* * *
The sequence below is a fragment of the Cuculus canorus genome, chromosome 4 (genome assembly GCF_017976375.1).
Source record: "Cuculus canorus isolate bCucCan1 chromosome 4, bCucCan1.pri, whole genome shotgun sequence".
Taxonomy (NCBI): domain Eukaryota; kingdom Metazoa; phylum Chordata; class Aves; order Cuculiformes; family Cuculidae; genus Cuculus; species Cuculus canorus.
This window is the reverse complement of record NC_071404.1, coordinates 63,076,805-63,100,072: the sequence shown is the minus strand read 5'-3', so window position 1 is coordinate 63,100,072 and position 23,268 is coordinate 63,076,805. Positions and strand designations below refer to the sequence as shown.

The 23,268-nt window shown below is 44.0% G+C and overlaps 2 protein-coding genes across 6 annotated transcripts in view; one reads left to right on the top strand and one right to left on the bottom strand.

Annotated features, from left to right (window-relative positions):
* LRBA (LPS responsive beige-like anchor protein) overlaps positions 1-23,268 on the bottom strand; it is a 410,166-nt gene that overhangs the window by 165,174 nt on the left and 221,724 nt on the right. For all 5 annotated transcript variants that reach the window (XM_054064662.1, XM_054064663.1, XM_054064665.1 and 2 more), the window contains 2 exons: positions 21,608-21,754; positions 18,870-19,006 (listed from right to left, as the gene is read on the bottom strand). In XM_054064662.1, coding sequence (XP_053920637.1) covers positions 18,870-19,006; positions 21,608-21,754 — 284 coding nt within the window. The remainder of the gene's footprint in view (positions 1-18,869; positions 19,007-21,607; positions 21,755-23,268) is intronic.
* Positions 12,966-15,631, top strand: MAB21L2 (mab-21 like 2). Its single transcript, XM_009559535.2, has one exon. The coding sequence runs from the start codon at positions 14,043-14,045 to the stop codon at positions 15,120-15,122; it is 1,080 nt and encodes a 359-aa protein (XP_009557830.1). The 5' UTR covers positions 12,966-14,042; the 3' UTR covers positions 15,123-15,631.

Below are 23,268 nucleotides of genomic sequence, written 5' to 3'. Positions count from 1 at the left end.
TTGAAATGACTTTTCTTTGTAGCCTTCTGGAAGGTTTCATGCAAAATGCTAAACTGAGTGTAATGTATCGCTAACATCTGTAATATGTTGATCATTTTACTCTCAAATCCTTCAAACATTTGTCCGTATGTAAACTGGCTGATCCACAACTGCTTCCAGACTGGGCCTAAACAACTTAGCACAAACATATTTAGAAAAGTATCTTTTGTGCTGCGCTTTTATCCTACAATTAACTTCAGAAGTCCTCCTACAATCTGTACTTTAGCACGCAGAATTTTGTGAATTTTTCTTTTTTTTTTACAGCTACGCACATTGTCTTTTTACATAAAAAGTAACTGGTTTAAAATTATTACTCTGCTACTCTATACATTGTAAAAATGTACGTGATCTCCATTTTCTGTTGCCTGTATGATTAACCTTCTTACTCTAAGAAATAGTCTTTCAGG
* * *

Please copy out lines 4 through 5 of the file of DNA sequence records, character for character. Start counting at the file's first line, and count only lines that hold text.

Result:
This window is the reverse complement of record NC_071404.1, coordinates 63,076,805-63,100,072: the sequence shown is the minus strand read 5'-3', so window position 1 is coordinate 63,100,072 and position 23,268 is coordinate 63,076,805. Positions and strand designations below refer to the sequence as shown.

The 23,268-nt window shown below is 44.0% G+C and overlaps 2 protein-coding genes across 6 annotated transcripts in view; one reads left to right on the top strand and one right to left on the bottom strand.